The Wheel Bug: A Voracious Predator Gardeners Love

A type of assassin bug, the wheel bug is adept at hunting and killing its prey—and keeping pests out of your garden.

by Kevin Fogle
PHOTO: John Flannery/Flickr

The wheel bug (Arilus cristatus) is a very common beneficial insect found in vegetable gardens and in many home landscapes across the United States. This distinctive insect gets its common name from a large, prominent, cogwheel-like crest or projection on its back (or thorax), making identification of the adults very simple. Anyone who has ever seen an adult wheel bug will never forget it. It is that unique.

Wheel Bug I.D.

The wheel bug is the largest type of assassin bug (family Reduviidae) found in North America. Adult wheel bugs have a gray to dark-brown armored body and can reach between 1 and 1¼ inch long. It has long legs, lengthy antennae, and a narrow head with prominent eyes. It uses a large sucking/piercing mouthpart at the front of its head that to inject toxins into its prey, both paralyzing the captive insect and liquefying its internal organs.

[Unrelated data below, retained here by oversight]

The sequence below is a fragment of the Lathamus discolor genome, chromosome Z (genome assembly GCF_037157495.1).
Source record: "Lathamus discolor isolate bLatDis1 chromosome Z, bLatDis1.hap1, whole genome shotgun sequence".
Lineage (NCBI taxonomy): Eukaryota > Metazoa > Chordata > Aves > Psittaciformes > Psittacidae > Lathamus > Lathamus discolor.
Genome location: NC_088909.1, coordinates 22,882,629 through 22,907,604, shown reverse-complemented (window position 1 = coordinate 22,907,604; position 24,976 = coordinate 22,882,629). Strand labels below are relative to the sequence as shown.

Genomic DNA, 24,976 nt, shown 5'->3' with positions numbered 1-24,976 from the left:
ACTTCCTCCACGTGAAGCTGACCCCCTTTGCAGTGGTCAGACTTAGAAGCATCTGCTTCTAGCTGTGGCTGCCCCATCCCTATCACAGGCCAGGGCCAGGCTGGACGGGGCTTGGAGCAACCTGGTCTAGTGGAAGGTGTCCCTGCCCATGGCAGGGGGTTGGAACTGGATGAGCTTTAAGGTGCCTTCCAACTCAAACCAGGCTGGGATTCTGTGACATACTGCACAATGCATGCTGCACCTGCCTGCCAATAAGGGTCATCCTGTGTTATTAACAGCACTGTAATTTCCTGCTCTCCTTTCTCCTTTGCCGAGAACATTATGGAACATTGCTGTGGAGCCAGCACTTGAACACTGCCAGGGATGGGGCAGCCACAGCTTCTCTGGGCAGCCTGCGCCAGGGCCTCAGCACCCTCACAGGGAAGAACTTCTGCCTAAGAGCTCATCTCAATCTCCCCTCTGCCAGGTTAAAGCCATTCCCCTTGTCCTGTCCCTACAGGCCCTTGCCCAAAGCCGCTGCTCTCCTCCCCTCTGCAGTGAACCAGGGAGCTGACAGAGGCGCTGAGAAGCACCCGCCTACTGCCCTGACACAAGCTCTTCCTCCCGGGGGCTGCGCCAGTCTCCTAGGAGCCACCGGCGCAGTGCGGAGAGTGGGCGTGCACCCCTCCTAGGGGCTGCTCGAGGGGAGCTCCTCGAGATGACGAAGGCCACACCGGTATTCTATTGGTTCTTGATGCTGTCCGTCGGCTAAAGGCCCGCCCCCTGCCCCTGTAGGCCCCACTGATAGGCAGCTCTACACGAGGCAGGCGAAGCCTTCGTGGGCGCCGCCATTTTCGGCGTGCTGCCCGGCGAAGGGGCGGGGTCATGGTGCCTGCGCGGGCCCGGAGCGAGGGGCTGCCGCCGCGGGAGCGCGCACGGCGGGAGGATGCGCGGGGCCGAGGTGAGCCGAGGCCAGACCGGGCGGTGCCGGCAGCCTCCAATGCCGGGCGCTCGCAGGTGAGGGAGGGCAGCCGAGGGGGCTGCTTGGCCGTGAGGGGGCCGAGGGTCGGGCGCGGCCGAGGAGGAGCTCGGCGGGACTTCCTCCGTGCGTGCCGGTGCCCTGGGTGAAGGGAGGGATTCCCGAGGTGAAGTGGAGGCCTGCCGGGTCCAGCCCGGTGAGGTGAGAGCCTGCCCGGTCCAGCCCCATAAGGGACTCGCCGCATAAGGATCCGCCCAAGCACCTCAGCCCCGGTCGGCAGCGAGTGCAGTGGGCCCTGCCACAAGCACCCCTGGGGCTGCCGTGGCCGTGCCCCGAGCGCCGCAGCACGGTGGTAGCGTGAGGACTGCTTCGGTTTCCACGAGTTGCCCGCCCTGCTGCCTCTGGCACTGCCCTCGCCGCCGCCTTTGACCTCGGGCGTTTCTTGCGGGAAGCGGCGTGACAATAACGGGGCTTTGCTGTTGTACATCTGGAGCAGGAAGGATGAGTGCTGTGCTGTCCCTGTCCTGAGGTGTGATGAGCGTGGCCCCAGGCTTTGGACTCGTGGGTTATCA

A Garden Friend

This aptitude for eating pest insects is exactly why you should encourage the wheel bug in your garden. Adult wheel bugs like to feed on a range of pest insects, from medium-sized stink bugs and beetles to much larger grasshoppers and caterpillars, which can be bigger than the wheel bug itself. Immature wheel-bug nymphs are also voracious predators that eat many smaller pests, such as aphids.

When Wheel Bugs Bite

Wheel bugs are quite timid and wary, so even though they are quite common, there’s a chance you’ve never actually spotted one. If approached they will often move to back side of leaves to stay out of sight. While gardeners should take time to observe these shy insects, they should never attempt to directly handle the wheel bug with their bare hands. If threatened, the wheel bug will pierce your skin with its mouthpart, and the bite is a particularly painful. While a wheel-bug bite doesn’t typically require medical care unless an allergic reaction occurs, it will often cause some localized swelling and acute pain that many consider to be much worse than a bee sting. Once bitten, you’ll learn to leave the wheel bug alone and let these helpful creatures hunt for their prey.

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